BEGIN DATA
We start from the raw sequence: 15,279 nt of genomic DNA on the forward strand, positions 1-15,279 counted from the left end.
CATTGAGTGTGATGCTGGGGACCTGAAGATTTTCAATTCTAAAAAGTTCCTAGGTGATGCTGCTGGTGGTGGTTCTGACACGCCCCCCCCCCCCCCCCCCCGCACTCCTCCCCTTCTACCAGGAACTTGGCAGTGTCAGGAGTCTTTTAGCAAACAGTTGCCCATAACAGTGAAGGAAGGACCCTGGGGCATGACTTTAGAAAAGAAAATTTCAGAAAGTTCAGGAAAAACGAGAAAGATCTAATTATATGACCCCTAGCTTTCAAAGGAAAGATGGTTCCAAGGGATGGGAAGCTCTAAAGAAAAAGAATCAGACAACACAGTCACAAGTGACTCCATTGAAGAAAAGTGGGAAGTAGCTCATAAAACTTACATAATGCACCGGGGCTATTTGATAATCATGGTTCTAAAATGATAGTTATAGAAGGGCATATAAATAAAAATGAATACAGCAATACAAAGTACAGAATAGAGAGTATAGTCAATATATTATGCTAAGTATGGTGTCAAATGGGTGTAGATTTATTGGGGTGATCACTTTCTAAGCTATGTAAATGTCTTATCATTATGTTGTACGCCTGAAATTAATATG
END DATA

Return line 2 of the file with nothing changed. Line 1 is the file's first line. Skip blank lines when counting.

CATTGAGTGTGATGCTGGGGACCTGAAGATTTTCAATTCTAAAAAGTTCCTAGGTGATGCTGCTGGTGGTGGTTCTGACACGCCCCCCCCCCCCCCCCCCCGCACTCCTCCCCTTCTACCAGGAACTTGGCAGTGTCAGGAGTCTTTTAGCAAACAGTTGCCCATAACAGTGAAGGAAGGACCCTGGGGCATGACTTTAGAAAAGAAAATTTCAGAAAGTTCAGGAAAAACGAGAAAGATCTAATTATATGACCCCTAGCTTTCAAAGGAAAGATGGTTCCAAGGGATGGGAAGCTCTAAAGAAAAAGAATCAGACAACACAGTCACAAGTGACTCCATTGAAGAAAAGTGGGAAGTAGCTCATAAAACTTACATAATGCACCGGGGCTATTTGATAATCATGGTTCTAAAATGATAGTTATAGAAGGGCATATAAATAAAAATGAATACAGCAATACAAAGTACAGAATAGAGAGTATAGTCAATATATTATGCTAAGTATGGTGTCAAATGGGTGTAGATTTATTGGGGTGATCACTTTCTAAGCTATGTAAATGTCTTATCATTATGTTGTACGCCTGAAATTAATATG